Hipstamatics: “Digital photography never looked so analog”

I walk out the station, go down Tavistock Place, get to the Orange Dot Gallery… and saunter right past it. The Orange Dot Gallery is not clearly obvious; to say it is unobtrusive would be an understatement. I realize my mistake about two blocks later when the numbers on the doors stop descending and start ascending again (i.e. I’ve hit a whole new street). Great start for my first independent venture into the world of commercial art galleries. Future gallery-goers take note: The Orange Dot Gallery is the tiny shop with the sign “Continental Stores” in big red and white lettering above it – an accidental oversight, or a witty comment in the same vein as Magritte’s painting of a pipe, titled “This is Not a Pipe”…?

Anyway.

All this is forgotten the minute you step into the gallery itself. With its large floor-to-ceiling windows spanning the gallery-front, and walls and ceiling consisting of bleached white wooden slats, the gallery oozes organic intimacy; the perfect setting for the Hipstamatic prints carefully lined up in 3 horizontal rows, hung simply with wooden pegs on lines of string.

What is so special about this particular exhibition is the very nature of the photographs showcased; these are Hipstamatic prints, taken by ordinary people, on ordinary iPhones, using the new Hipstamatic app. developed by Apple (an app. that aims to recreate the feel of the original Hipstamatic analogue cameras). They were carefully chosen from the blog hipstamatics.com, a sort of online photo reel showcasing the best Hipstamatic shots from around the world. Anyone can share their own Hipstamatic photos, and anyone can scroll through the continuously growing photo reel of Hipstamatic shots. The Orange Dot Gallery chose 157 prints from the blog to display, and the accessible and personal nature of the blog is reflected in the intimate subjects of the prints themselves. There is a close-up of a woman sleeping on a train, a shot of the picture-taker’s partner in bed with arms flung over her face in care-free abandonment, a little girl dressed in a wonder woman costume and wellies, cats (LOTS of cats), all coloured with the same woozy, dreamy feel of the lo-fi photography that the Hipstamatic app. produces. Magical slices of ordinary people’s everyday lives.

Hipstamatics by Gary Cohen & Jay Lag


Hipstamatics by Olivia Snape & Steph Thompson

The original Hipstamatic analogue camera was produced in 1982 by the two brothers Bruce and Winston Dorbowski; they manufactured and sold a total of 157 cameras (the same number of prints chosen by the Orange Dot Gallery) by 1984, before they were tragically killed in a car accident. They wanted to create a camera that cost less than the film, and so the Hipstamatic was created; a camera made entirely out of plastic, including the lenses. Their aim was to bring photographic art to the masses. As Bruce Dorbowski said: “It doesn’t matter if the photos aren’t perfect – as long as people are capturing memories I will be happy.”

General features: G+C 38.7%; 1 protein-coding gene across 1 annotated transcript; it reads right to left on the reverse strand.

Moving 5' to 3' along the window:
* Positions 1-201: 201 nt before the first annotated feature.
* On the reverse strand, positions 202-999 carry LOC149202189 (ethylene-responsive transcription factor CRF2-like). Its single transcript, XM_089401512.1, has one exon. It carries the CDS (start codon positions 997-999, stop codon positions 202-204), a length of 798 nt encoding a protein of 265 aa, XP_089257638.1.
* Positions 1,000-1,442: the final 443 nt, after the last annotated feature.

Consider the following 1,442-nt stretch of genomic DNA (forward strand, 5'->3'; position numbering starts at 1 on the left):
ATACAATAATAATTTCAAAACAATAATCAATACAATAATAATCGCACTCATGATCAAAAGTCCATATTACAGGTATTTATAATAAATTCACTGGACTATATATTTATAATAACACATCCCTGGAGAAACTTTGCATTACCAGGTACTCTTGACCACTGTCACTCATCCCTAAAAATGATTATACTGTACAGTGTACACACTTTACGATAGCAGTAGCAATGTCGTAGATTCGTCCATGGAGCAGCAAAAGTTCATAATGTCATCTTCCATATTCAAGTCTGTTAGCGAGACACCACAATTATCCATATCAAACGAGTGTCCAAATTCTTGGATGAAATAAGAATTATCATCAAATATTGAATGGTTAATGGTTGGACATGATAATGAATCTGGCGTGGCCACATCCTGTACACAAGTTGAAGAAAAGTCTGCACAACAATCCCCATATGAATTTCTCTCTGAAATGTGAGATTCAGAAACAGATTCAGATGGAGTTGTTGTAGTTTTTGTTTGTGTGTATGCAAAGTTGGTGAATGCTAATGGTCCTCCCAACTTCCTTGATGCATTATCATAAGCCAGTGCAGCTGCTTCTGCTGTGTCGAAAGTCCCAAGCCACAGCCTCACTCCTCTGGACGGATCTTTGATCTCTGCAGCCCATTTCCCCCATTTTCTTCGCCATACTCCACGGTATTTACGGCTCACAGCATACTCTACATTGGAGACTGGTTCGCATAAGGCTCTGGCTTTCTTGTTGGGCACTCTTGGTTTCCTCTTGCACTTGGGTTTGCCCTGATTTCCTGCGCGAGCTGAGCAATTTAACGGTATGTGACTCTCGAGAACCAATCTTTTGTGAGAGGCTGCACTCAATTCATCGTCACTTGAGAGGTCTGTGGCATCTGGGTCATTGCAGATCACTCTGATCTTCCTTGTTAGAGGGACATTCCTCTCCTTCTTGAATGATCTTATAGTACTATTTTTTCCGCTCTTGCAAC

“Capturing memories” is exactly what each of the Hipstamatic prints showcased seemed to do best. Looking at all the prints was like being privy to a very private, personal scrapbook; each evoked a dreamy intimacy, indulging in nostalgic charm.

However this purpose of the Hipstamatic to record memories was put to slightly different use in 2010, when Damon Winter, a New York Times photographer, ditched the traditional photojournalist gear in favour of his iPhone and set off to capture “the day-to-day trials of the first battalion, 87th Infantry of the 10th Mountain Division in northern Afghanistan” (James Estrin, The New York Times, Nov 21 2010). Winter claimed that “Composing with the iPhone is more casual and less deliberate”, and that “the soldiers often take photos of each other with their phones, so they were more comfortable than if I had my regular camera.” Winter’s photographs capture perfectly the long, tedious days faced by the battalion’s soldiers. There are photos of soldiers resting in a run-down compound, manning a machine-gun, and taking turns to make use of a rusty metal bed frame lined with cushions, the compound’s sole piece of furniture. These pictures have a poignancy that is all their own. War so often seems to have a veneer of bloody action and violent glamour in the public consciousness; and while intense fighting is of course a part of it, rarely are we exposed to the gruelling, equally strenuous monotony that is the flipside to this.

Damon Winter, New York Times

Though it produces old-school analogue pictures, the Hipstamatic is very much of-the-moment, in its combination of our fascination with anything retro and vintage with the very modern preoccupation of instant everything (you can upload your photos directly to Facebook, Flickr or e-mail with the press of a button). The iPhone app. is easy to use but also flexible; you can swap lenses, flashes, films and so on with the swipe of a finger.

A revolution has started. No longer are beautifully-taken photographs the preserve of those with expensive high-brow clunky equipment or expert Photoshop skills. You don’t even have to own a camera, or be particularly “arty”. Just step back, push the button, and let the Hipstamatic app. work its magic.

You can download the Hipstamatic iPhone app. from the Apple App. Store for £1.19.

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